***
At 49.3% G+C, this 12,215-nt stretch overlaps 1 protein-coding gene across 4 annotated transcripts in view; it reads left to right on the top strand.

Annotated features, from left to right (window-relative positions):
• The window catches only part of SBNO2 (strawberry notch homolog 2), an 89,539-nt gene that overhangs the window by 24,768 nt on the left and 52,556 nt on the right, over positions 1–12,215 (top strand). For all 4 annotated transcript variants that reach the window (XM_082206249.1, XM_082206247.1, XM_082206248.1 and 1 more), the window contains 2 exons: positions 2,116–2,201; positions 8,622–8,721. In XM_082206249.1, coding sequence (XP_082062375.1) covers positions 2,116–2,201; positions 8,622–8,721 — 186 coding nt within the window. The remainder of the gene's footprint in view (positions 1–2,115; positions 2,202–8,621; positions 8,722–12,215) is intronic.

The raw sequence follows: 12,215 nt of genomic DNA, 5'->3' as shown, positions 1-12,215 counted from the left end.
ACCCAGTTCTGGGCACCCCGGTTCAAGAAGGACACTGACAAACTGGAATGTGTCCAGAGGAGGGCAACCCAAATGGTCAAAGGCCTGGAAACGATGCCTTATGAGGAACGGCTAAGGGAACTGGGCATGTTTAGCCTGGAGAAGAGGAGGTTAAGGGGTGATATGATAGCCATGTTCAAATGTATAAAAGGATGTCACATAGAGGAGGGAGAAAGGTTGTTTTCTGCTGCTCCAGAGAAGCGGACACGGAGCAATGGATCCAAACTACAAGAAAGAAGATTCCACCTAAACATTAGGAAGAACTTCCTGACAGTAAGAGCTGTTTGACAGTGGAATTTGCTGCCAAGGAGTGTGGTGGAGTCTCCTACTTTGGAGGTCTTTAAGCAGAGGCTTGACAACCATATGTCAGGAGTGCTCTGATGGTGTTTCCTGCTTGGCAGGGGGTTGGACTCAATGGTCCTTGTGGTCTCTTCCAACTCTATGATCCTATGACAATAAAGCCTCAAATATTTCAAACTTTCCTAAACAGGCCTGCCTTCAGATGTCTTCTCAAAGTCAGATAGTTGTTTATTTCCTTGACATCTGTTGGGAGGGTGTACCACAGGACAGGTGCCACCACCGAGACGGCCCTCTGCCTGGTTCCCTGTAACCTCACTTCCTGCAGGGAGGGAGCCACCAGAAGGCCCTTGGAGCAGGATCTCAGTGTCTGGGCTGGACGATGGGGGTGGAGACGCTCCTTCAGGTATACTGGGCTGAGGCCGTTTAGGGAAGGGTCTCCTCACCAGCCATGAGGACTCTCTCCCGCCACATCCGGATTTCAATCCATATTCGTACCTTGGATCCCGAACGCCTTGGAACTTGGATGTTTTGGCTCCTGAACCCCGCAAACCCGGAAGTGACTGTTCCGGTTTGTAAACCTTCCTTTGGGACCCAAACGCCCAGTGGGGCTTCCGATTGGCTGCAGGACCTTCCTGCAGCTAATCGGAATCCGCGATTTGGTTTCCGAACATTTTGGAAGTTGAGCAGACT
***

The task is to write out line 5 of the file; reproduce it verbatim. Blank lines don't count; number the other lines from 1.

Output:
ACCCAGTTCTGGGCACCCCGGTTCAAGAAGGACACTGACAAACTGGAATGTGTCCAGAGGAGGGCAACCCAAATGGTCAAAGGCCTGGAAACGATGCCTTATGAGGAACGGCTAAGGGAACTGGGCATGTTTAGCCTGGAGAAGAGGAGGTTAAGGGGTGATATGATAGCCATGTTCAAATGTATAAAAGGATGTCACATAGAGGAGGGAGAAAGGTTGTTTTCTGCTGCTCCAGAGAAGCGGACACGGAGCAATGGATCCAAACTACAAGAAAGAAGATTCCACCTAAACATTAGGAAGAACTTCCTGACAGTAAGAGCTGTTTGACAGTGGAATTTGCTGCCAAGGAGTGTGGTGGAGTCTCCTACTTTGGAGGTCTTTAAGCAGAGGCTTGACAACCATATGTCAGGAGTGCTCTGATGGTGTTTCCTGCTTGGCAGGGGGTTGGACTCAATGGTCCTTGTGGTCTCTTCCAACTCTATGATCCTATGACAATAAAGCCTCAAATATTTCAAACTTTCCTAAACAGGCCTGCCTTCAGATGTCTTCTCAAAGTCAGATAGTTGTTTATTTCCTTGACATCTGTTGGGAGGGTGTACCACAGGACAGGTGCCACCACCGAGACGGCCCTCTGCCTGGTTCCCTGTAACCTCACTTCCTGCAGGGAGGGAGCCACCAGAAGGCCCTTGGAGCAGGATCTCAGTGTCTGGGCTGGACGATGGGGGTGGAGACGCTCCTTCAGGTATACTGGGCTGAGGCCGTTTAGGGAAGGGTCTCCTCACCAGCCATGAGGACTCTCTCCCGCCACATCCGGATTTCAATCCATATTCGTACCTTGGATCCCGAACGCCTTGGAACTTGGATGTTTTGGCTCCTGAACCCCGCAAACCCGGAAGTGACTGTTCCGGTTTGTAAACCTTCCTTTGGGACCCAAACGCCCAGTGGGGCTTCCGATTGGCTGCAGGACCTTCCTGCAGCTAATCGGAATCCGCGATTTGGTTTCCGAACATTTTGGAAGTTGAGCAGACT